A video from the helmet cam of one of the targeted racers shows green flashes on his front visor, just before the starting gate drops. In addition, a photo taken at the same time shows a green glow above a distant spectator’s shoulder (circled in yellow below).

Pic 2013-07-31 at 5.52.25 PM

After the race, riders complained to MX Sports, the event organizer. Race personnel went through the crowd and soon found a retired pro racer with a green laser pointer in his hand.

Jeff Alessi initially denied the laser attack and tried to blame his girlfriend. A race official confiscated the laser and Alessi’s credentials which turned out to belong to his father. Later, an argument ensued which was captured on video, between Alessi and his father, and a journalist.

On July 22, MX Sports suspended Jeff Alessi’s eligibility and fined him $500. His father was suspended for the rest of the outdoor season. Alessi’s brother Mike, who competed in the disputed race, was fined $10,000 for the laser incident and $5,000 for transferring his father’s credentials to his brother.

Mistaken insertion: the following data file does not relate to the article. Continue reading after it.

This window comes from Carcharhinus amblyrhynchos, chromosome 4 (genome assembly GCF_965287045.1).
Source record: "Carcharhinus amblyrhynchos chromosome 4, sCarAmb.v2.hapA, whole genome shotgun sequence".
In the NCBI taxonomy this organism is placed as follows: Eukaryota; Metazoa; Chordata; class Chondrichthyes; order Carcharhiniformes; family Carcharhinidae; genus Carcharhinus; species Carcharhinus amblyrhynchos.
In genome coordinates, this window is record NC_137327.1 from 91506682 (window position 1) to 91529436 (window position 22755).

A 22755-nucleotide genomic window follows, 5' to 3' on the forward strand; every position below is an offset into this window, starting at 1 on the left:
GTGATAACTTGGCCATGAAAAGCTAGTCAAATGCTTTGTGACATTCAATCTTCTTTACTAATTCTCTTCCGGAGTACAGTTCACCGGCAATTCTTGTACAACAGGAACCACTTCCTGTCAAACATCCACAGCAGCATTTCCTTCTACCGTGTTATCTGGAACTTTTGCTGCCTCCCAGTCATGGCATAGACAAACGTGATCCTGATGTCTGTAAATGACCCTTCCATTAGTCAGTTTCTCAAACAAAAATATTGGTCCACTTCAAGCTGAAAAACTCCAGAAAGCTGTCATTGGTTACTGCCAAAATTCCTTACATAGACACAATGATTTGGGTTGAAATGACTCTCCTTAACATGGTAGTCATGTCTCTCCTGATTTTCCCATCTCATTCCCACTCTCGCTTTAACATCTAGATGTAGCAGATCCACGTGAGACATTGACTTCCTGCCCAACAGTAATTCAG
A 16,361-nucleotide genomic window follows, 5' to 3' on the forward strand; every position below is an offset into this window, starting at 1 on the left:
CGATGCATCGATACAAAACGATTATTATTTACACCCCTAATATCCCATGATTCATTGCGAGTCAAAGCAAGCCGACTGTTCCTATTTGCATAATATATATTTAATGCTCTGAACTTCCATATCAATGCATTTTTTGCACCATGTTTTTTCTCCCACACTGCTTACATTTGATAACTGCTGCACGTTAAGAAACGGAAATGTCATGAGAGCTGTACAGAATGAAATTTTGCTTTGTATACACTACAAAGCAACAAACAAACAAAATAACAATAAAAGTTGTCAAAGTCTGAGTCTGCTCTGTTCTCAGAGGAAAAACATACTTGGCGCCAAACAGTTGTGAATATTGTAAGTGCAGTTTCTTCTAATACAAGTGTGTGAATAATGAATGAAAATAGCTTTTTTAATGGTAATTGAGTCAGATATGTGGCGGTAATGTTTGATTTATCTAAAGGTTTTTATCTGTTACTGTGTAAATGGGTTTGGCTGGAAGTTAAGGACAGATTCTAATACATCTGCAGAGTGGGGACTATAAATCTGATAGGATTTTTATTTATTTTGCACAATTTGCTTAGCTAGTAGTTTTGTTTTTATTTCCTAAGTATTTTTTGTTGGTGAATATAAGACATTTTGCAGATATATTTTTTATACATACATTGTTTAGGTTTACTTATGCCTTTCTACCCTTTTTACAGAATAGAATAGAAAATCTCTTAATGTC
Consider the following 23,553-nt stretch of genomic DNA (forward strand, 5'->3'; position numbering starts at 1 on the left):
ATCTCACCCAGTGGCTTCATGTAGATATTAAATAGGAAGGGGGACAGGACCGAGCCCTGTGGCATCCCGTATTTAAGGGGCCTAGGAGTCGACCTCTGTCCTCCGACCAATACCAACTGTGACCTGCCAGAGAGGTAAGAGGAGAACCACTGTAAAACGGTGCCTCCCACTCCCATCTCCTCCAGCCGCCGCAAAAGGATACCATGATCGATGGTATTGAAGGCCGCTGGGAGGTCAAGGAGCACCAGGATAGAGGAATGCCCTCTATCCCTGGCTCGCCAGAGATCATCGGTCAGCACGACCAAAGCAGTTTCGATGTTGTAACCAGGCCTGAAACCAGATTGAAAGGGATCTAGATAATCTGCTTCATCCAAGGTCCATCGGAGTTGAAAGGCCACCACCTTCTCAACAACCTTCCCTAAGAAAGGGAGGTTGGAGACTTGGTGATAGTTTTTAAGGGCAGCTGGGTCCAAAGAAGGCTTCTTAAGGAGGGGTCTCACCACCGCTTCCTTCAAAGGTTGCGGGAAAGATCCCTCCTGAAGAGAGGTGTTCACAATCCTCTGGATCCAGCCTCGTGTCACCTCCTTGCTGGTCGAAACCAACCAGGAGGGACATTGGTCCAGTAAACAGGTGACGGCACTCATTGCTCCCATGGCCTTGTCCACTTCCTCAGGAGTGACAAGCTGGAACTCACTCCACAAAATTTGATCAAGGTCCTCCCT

The laser was described by MX Sports as “a powerful green laser pointer torch, capable of reaching considerable distance.”

Click to read more...

UK: Kids sold "potentially dangerous" laser toys at carnival

Toy swords containing a red laser were sold at a carnival November 9 2012 in Weston. Although 69 of the toys were confiscated from six vendors, others may have been sold. Parents were advised to contact Trading Standards for advice or help in disposing of the laser swords.

The lasers were not labeled. The North Somerset Council warned the beam “could be seen 100m away” and “can actually cause serious and permanent damage to the eye.”

Laser sword toy


From the Weston Mercury 24

US: Teen issued a citation for lasing Myrtle Beach officer